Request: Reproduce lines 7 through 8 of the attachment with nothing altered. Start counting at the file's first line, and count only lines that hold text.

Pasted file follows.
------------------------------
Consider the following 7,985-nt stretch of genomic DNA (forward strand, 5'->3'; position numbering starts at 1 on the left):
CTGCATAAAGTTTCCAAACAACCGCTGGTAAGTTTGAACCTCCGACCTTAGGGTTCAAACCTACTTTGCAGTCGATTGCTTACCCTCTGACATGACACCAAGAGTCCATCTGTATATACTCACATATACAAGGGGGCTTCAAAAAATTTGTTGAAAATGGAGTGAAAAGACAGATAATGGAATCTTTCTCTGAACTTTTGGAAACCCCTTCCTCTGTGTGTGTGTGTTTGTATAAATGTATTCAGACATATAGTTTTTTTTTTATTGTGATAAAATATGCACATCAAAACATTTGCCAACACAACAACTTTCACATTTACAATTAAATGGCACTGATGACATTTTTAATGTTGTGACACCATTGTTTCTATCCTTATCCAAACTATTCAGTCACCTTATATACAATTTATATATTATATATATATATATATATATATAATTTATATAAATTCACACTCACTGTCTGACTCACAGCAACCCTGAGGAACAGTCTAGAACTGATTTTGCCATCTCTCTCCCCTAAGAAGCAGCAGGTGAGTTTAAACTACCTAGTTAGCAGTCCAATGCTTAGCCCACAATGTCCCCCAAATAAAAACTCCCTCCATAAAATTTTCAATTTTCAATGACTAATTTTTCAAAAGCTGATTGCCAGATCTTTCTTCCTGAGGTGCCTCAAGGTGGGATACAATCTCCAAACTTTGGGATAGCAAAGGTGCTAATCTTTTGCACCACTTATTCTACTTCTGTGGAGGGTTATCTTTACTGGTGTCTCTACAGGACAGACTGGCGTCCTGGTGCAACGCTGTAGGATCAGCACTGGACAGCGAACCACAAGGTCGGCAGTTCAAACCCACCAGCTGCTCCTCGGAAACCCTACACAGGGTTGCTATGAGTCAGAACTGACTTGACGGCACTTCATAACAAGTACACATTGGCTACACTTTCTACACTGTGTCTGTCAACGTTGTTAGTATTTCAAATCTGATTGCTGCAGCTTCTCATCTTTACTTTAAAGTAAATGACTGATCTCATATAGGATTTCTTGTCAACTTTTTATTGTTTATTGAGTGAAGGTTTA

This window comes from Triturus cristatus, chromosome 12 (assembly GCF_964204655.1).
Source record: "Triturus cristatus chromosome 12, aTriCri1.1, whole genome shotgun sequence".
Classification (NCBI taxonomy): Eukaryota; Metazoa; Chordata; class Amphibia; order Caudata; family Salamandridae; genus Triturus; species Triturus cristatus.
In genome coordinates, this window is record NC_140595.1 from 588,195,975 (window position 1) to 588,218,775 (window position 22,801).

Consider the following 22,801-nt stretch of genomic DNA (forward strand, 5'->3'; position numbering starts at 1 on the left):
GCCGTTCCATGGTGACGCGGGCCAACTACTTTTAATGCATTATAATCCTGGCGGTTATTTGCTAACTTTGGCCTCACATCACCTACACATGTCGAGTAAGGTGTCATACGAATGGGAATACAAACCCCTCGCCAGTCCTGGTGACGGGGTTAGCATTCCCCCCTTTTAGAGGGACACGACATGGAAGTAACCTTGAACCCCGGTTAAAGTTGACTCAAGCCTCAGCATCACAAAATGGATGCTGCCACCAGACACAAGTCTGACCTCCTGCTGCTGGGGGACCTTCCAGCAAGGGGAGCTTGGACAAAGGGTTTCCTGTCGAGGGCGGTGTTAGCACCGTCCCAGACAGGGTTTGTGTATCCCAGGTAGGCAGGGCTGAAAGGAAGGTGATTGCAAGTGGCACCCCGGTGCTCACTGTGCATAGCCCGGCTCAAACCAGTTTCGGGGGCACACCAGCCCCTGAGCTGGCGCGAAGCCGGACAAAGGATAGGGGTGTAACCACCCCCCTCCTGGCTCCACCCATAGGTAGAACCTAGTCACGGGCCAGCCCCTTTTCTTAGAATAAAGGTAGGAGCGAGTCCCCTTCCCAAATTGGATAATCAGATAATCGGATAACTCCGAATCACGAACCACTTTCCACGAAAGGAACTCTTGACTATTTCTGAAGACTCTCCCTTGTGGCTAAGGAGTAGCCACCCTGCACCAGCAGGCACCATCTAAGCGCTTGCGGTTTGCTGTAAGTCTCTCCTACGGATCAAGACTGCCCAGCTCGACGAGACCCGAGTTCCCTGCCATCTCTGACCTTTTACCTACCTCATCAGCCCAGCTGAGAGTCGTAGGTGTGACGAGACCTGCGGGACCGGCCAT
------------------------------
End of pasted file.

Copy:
Consider the following 22,801-nt stretch of genomic DNA (forward strand, 5'->3'; position numbering starts at 1 on the left):
GCCGTTCCATGGTGACGCGGGCCAACTACTTTTAATGCATTATAATCCTGGCGGTTATTTGCTAACTTTGGCCTCACATCACCTACACATGTCGAGTAAGGTGTCATACGAATGGGAATACAAACCCCTCGCCAGTCCTGGTGACGGGGTTAGCATTCCCCCCTTTTAGAGGGACACGACATGGAAGTAACCTTGAACCCCGGTTAAAGTTGACTCAAGCCTCAGCATCACAAAATGGATGCTGCCACCAGACACAAGTCTGACCTCCTGCTGCTGGGGGACCTTCCAGCAAGGGGAGCTTGGACAAAGGGTTTCCTGTCGAGGGCGGTGTTAGCACCGTCCCAGACAGGGTTTGTGTATCCCAGGTAGGCAGGGCTGAAAGGAAGGTGATTGCAAGTGGCACCCCGGTGCTCACTGTGCATAGCCCGGCTCAAACCAGTTTCGGGGGCACACCAGCCCCTGAGCTGGCGCGAAGCCGGACAAAGGATAGGGGTGTAACCACCCCCCTCCTGGCTCCACCCATAGGTAGAACCTAGTCACGGGCCAGCCCCTTTTCTTAGAATAAAGGTAGGAGCGAGTCCCCTTCCCAAATTGGATAATCAGATAATCGGATAACTCCGAATCACGAACCACTTTCCACGAAAGGAACTCTTGACTATTTCTGAAGACTCTCCCTTGTGGCTAAGGAGTAGCCACCCTGCACCAGCAGGCACCATCTAAGCGCTTGCGGTTTGCTGTAAGTCTCTCCTACGGATCAAGACTGCCCAGCTCGACGAGACCCGAGTTCCCTGCCATCTCTGACCTTTTACCTACCTCATCAGCCCAGCTGAGAGTCGTAGGTGTGACGAGACCTGCGGGACCGGCCAT